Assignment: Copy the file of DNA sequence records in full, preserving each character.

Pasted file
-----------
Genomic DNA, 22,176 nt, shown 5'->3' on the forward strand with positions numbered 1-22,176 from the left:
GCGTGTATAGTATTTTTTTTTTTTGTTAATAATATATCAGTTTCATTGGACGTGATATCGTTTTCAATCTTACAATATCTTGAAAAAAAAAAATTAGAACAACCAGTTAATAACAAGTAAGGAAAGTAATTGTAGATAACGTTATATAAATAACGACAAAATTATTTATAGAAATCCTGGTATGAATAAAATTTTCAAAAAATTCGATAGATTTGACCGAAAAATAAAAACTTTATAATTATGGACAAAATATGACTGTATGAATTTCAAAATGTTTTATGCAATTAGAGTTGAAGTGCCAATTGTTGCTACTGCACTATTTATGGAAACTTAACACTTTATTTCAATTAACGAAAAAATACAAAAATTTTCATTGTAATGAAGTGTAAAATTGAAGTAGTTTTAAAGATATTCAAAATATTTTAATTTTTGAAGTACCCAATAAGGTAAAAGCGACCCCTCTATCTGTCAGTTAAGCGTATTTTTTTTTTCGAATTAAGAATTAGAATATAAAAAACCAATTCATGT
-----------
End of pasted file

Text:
Genomic DNA, 22,176 nt, shown 5'->3' on the forward strand with positions numbered 1-22,176 from the left:
GCGTGTATAGTATTTTTTTTTTTTGTTAATAATATATCAGTTTCATTGGACGTGATATCGTTTTCAATCTTACAATATCTTGAAAAAAAAAAATTAGAACAACCAGTTAATAACAAGTAAGGAAAGTAATTGTAGATAACGTTATATAAATAACGACAAAATTATTTATAGAAATCCTGGTATGAATAAAATTTTCAAAAAATTCGATAGATTTGACCGAAAAATAAAAACTTTATAATTATGGACAAAATATGACTGTATGAATTTCAAAATGTTTTATGCAATTAGAGTTGAAGTGCCAATTGTTGCTACTGCACTATTTATGGAAACTTAACACTTTATTTCAATTAACGAAAAAATACAAAAATTTTCATTGTAATGAAGTGTAAAATTGAAGTAGTTTTAAAGATATTCAAAATATTTTAATTTTTGAAGTACCCAATAAGGTAAAAGCGACCCCTCTATCTGTCAGTTAAGCGTATTTTTTTTTTCGAATTAAGAATTAGAATATAAAAAACCAATTCATGT